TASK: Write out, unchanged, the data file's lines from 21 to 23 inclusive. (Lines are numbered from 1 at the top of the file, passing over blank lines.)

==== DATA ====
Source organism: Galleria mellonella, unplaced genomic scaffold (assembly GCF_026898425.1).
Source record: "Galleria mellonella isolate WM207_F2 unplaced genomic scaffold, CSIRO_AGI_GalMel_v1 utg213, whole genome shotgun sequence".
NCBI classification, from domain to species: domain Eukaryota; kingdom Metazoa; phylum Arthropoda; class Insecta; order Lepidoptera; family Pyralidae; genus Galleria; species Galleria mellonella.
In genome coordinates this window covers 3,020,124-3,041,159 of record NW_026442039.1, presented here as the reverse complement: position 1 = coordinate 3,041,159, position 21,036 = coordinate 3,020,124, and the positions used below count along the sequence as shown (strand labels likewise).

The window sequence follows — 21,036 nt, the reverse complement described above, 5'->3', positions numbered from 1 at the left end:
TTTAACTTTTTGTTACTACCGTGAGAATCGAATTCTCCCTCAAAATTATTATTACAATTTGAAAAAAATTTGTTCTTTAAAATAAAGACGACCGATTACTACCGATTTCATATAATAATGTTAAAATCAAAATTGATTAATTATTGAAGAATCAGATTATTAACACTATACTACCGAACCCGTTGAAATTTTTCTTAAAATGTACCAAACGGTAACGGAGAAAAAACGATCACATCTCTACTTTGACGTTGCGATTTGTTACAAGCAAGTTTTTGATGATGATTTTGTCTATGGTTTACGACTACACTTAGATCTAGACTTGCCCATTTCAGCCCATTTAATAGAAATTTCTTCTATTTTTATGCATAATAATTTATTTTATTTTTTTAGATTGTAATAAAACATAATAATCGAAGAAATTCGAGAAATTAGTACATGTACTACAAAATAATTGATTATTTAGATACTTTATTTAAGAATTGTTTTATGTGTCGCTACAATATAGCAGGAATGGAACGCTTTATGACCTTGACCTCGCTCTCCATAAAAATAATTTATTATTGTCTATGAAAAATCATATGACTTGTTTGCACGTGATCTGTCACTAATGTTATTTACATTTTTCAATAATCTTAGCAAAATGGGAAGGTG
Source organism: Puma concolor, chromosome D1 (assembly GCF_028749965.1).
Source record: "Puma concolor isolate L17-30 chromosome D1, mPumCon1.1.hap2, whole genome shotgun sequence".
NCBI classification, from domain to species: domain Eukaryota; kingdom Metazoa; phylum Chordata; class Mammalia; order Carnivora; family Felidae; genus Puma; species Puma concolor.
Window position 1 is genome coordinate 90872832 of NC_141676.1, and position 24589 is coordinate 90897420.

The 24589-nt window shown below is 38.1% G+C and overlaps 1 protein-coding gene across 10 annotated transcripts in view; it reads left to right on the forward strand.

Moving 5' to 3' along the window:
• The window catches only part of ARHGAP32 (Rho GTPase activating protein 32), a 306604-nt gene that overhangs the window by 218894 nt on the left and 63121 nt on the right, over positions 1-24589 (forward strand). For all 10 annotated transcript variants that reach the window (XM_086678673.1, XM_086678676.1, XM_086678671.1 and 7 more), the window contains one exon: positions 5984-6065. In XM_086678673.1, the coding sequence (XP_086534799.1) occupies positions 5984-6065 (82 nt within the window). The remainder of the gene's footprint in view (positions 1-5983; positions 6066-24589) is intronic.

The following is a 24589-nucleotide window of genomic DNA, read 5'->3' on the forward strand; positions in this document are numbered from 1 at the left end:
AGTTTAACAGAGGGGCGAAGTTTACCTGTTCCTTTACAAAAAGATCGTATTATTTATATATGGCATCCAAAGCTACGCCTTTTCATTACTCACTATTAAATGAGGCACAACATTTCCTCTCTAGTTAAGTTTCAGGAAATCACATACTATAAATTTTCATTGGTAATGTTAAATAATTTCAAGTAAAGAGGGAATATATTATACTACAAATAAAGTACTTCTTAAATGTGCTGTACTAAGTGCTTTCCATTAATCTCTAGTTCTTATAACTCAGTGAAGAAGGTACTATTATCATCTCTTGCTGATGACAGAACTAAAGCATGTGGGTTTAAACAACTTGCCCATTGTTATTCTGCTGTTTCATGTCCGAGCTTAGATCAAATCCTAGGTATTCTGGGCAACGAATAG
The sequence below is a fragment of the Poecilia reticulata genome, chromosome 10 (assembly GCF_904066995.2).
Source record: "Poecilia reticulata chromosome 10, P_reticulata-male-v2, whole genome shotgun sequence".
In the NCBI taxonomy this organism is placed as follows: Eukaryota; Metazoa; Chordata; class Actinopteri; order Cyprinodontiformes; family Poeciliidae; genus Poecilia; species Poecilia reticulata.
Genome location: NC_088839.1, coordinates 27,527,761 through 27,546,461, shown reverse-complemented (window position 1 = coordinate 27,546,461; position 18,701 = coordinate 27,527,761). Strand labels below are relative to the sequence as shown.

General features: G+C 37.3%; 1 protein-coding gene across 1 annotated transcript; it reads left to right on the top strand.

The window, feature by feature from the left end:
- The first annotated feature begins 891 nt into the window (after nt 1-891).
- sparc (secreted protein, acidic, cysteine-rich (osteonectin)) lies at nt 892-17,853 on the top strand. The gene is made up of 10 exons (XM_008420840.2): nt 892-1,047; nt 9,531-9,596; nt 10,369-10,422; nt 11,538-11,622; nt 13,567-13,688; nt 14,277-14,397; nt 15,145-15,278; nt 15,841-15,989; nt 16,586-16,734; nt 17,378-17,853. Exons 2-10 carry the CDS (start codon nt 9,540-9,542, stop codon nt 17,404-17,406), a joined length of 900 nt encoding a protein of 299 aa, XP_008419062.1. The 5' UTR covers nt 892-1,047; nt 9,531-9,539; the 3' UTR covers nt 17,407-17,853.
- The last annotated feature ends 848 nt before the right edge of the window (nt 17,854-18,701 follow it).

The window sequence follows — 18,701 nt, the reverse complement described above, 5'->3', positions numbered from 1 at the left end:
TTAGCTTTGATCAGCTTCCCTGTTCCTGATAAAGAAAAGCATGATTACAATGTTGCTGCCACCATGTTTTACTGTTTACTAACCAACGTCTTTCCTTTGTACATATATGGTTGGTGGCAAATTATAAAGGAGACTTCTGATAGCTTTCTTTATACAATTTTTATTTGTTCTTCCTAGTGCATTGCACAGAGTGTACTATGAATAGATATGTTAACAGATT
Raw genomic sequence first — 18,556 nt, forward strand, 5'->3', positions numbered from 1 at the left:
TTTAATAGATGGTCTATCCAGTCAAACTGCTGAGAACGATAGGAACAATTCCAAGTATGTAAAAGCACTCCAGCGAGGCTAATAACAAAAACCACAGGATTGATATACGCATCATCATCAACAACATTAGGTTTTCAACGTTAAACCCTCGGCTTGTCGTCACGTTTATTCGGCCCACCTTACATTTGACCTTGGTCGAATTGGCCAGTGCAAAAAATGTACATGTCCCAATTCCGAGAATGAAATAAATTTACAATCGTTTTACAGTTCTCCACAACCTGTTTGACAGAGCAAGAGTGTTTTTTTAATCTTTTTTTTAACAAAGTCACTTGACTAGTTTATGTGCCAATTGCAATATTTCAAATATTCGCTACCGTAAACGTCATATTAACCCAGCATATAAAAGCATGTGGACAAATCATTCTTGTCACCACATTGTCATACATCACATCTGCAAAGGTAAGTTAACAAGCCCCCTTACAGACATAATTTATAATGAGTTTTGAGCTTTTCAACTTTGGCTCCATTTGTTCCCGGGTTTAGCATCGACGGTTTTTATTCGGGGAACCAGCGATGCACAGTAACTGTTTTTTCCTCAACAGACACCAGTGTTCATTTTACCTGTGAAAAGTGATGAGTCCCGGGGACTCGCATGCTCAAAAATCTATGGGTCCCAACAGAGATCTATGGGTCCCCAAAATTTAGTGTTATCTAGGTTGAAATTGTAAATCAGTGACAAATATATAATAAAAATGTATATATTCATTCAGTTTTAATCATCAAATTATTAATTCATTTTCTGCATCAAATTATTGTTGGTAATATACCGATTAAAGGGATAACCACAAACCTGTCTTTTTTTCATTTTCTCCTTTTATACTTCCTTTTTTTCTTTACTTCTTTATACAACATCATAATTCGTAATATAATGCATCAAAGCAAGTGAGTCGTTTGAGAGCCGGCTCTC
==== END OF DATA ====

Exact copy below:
The window, feature by feature from the left end:
- The first annotated feature begins 891 nt into the window (after nt 1-891).
- sparc (secreted protein, acidic, cysteine-rich (osteonectin)) lies at nt 892-17,853 on the top strand. The gene is made up of 10 exons (XM_008420840.2): nt 892-1,047; nt 9,531-9,596; nt 10,369-10,422; nt 11,538-11,622; nt 13,567-13,688; nt 14,277-14,397; nt 15,145-15,278; nt 15,841-15,989; nt 16,586-16,734; nt 17,378-17,853. Exons 2-10 carry the CDS (start codon nt 9,540-9,542, stop codon nt 17,404-17,406), a joined length of 900 nt encoding a protein of 299 aa, XP_008419062.1. The 5' UTR covers nt 892-1,047; nt 9,531-9,539; the 3' UTR covers nt 17,407-17,853.